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street not plowed, but nearby neighbors are, please do this asap as everyne is stranded here.
I understand your frustration, but this isn't the appropriate forum for such a conversation.
SeeClickFix is a platform for both citizens and cities to report and resolve non-emergency issues. If you have an emergency, it is important to contact the appropriate authorities (as was suggested earlier on this post).
Additionally, political discussions determined to be outside of our terms of service are not permitted, nor is SeeClickFix really the best place for it.
Again, I understand your frustration but this issue should be marked as Closed as the snow is, presumably, no longer there.
Just to clarify: if it sounded like I expressed opinion about any of the feelings here, or the issue being closed when there still might've been a problem, it was unintentional. I wanted to add some definition to what SeeClickFix is really here for--a platform for reporting issues. Unfortunately sometimes those issues are not resolved, or not in a way deemed satisfactory.
We welcome positive discussion about how both communities & SeeClickFix can improve. At this point, however, the snow is (presumably) gone and hence the issue should be Closed. Reopening the issue to ask for an apology falls outside the scope of the platform.
For starters, SeeClickFix doesn't "handle" these issues in the sense that we control what city resources do. We facilitate the city receiving reports from citizens. Unfortunately cities only have a certain amount of resources--particularly during an emergency--and sometimes things do go unresolved. I'm sorry this happened on Young Street.
In most cases, the first advice I would give is try the emergency numbers that Chris Heitmann had already helpfully posted during the issue. If that didn't elicit response, I would a) post that information back here, and b) keep calling.
At this point I'd like to mention that if the issue *does* get Closed during this time, before there is any resolution, you are absolutely right to reopen it--as you did the first two times.
If you feel like things aren't getting anywhere, always feel free to get in touch with SeeClickFix directly. During Nemo, we actually had special resources set up to help people get help--from allowing citizens to get notified specifically when their neighbors needed help, partnering with Neighbors for Neighbor, and even some of the team here heading out ourselves to lend a hand: http://seeclickfix.blogspot.com/2013/02/lend-your-neighbor-hand.html .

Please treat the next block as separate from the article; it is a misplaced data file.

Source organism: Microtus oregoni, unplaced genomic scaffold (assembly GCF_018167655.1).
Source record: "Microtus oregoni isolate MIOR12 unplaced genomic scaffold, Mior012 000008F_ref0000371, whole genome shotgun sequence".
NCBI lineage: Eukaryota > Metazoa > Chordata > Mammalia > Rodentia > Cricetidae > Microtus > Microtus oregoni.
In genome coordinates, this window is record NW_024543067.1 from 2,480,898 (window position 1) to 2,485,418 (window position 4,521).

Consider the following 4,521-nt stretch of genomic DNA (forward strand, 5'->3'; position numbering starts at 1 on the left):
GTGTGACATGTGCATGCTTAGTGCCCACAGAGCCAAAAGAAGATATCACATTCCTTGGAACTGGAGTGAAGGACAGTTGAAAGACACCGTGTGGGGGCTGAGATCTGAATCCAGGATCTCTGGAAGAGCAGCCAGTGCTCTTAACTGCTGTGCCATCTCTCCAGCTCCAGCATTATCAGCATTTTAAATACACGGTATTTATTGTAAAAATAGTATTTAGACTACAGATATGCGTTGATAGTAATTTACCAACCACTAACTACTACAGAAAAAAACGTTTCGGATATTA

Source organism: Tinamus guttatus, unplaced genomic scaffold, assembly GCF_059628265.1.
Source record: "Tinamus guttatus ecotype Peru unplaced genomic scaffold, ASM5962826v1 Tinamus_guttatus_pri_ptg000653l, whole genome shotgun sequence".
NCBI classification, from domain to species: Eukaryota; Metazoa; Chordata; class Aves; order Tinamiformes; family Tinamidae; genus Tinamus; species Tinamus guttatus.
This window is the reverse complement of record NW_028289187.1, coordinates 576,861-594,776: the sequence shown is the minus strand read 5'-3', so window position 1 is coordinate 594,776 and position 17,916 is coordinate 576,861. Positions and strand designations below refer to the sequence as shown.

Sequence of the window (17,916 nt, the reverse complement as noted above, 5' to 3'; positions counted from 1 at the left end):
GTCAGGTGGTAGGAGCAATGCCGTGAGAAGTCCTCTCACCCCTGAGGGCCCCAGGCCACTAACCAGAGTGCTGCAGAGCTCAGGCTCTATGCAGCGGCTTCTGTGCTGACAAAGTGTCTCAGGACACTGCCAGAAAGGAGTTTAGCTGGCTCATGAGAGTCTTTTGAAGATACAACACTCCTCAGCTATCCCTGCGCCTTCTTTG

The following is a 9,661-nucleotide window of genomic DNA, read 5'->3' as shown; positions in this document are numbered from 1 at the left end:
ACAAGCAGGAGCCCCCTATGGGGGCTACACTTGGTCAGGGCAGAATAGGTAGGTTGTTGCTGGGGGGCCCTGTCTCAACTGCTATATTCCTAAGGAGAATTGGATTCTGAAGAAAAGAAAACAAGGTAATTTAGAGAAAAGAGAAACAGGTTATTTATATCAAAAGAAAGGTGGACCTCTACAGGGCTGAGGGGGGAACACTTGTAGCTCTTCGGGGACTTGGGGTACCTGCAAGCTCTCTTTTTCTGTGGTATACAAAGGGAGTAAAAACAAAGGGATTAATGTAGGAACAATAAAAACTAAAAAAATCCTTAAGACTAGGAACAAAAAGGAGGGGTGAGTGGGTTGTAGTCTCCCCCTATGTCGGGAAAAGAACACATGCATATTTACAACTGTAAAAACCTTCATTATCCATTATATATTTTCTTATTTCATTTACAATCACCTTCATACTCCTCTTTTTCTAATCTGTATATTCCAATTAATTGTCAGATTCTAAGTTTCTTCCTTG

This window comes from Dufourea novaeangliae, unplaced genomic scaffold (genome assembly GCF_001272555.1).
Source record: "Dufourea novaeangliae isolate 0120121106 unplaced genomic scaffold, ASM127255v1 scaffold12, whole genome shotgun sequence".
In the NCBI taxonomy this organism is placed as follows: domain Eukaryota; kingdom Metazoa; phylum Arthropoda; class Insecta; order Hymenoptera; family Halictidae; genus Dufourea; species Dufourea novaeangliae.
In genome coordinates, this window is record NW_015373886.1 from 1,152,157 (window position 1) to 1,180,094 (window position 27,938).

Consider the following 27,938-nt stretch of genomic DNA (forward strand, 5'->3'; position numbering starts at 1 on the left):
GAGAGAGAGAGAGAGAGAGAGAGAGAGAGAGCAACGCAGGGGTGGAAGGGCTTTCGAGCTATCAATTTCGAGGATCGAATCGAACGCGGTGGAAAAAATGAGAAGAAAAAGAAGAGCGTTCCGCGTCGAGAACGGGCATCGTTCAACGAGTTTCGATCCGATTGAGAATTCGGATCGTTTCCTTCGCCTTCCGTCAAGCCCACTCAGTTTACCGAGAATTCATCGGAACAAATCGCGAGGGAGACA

Again, I really do wish your issue had been resolved and apologies for the long reply.
@Brainard Carey and other residents of Young Street. I'm the City's Chief Administrative Officer, and I want to apologize that the City was unable to clear your street to the standards you would like to see and normally expect in a snow storm, and give a little explanation of what we faced.
In a normal storm with 10 to 20 inches of snow, we divide the City into 22 main snow routes with a big plow truck responsible for about 12 miles of road. Given that many roads have more than one lane, the slow spead a plow has to drive and going back to the garage for gas and material, you can expect a plow truck to pass by your house every 2-4 hours. After the snow stops, therefore, you get a first pass within that time period, then a second, third, etc. until the road is well-plowed.
This storm was 34 inches - the most since 1888 - and our plow trucks are physically incapable of plowing that much snow. The only way to clear roads is with a payloader - big heavy machinery with 4-5 foot tires. The City only owns 4 payloaders because we only get this much snow every century, so we had to hire outside contractors. We ended up hiring about 25 additional payloaders and spent over $2.5 million on storm operations (we'll get about $750,000 back from the federal government, possibily a little more).
Our first priority was a single path down every street to provide emergency vehicle access, then widening main travel roads so the back-ups did not impede emergency vehicles and the largest number of residents. After that, we did try to go back to as many streets as possible and widen them a little and remove major mounds particularly by intersections. Even with 25-29 payloaders, however, the cost and time of this part of the operation was huge and we ultimately suspended full-scale operations after a week. A week after the storm, we reduced operations to address only locations that either police officers, firefighters or the Board of Education people who were responsible for getting children to school identified as safety issues.
There is a major difference in the City's ability to respond to storms of less than two feet and the once-in-a-century type storm we saw last month, and we have to make tough decisions about the appropriate amount of money to spend to achieve what level of clean-up. If that balance was off on your street, you have every right to be annoyed with us and I apologize. Even with the police and fire departments and feedback from the public providing status information, I am sure there are streets that we "over" cleaned, and some that we definitely under cleaned but we tried to reach the best balance possible.
- Rob Smuts
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